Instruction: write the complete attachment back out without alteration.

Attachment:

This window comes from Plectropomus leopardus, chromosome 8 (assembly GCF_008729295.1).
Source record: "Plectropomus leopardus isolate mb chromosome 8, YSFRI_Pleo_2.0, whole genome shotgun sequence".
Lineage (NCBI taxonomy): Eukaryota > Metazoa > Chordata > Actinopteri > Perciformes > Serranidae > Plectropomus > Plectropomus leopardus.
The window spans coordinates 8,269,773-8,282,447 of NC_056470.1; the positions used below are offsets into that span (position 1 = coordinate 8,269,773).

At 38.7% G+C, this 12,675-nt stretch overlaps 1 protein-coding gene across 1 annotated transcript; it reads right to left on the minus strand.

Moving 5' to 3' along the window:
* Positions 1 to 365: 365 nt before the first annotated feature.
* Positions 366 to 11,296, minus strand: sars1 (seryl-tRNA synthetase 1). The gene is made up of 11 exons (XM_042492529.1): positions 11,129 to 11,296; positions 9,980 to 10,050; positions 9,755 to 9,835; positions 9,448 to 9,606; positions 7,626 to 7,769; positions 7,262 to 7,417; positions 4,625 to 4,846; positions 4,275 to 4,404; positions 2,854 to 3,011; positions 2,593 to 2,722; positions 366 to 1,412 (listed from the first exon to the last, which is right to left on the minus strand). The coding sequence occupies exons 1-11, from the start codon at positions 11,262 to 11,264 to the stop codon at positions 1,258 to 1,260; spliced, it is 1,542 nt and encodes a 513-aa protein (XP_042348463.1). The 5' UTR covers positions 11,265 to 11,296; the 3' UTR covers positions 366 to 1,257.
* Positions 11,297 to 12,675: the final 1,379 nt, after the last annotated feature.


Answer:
This window comes from Plectropomus leopardus, chromosome 8 (assembly GCF_008729295.1).
Source record: "Plectropomus leopardus isolate mb chromosome 8, YSFRI_Pleo_2.0, whole genome shotgun sequence".
Lineage (NCBI taxonomy): Eukaryota > Metazoa > Chordata > Actinopteri > Perciformes > Serranidae > Plectropomus > Plectropomus leopardus.
The window spans coordinates 8,269,773-8,282,447 of NC_056470.1; the positions used below are offsets into that span (position 1 = coordinate 8,269,773).

At 38.7% G+C, this 12,675-nt stretch overlaps 1 protein-coding gene across 1 annotated transcript; it reads right to left on the minus strand.

Moving 5' to 3' along the window:
* Positions 1 to 365: 365 nt before the first annotated feature.
* Positions 366 to 11,296, minus strand: sars1 (seryl-tRNA synthetase 1). The gene is made up of 11 exons (XM_042492529.1): positions 11,129 to 11,296; positions 9,980 to 10,050; positions 9,755 to 9,835; positions 9,448 to 9,606; positions 7,626 to 7,769; positions 7,262 to 7,417; positions 4,625 to 4,846; positions 4,275 to 4,404; positions 2,854 to 3,011; positions 2,593 to 2,722; positions 366 to 1,412 (listed from the first exon to the last, which is right to left on the minus strand). The coding sequence occupies exons 1-11, from the start codon at positions 11,262 to 11,264 to the stop codon at positions 1,258 to 1,260; spliced, it is 1,542 nt and encodes a 513-aa protein (XP_042348463.1). The 5' UTR covers positions 11,265 to 11,296; the 3' UTR covers positions 366 to 1,257.
* Positions 11,297 to 12,675: the final 1,379 nt, after the last annotated feature.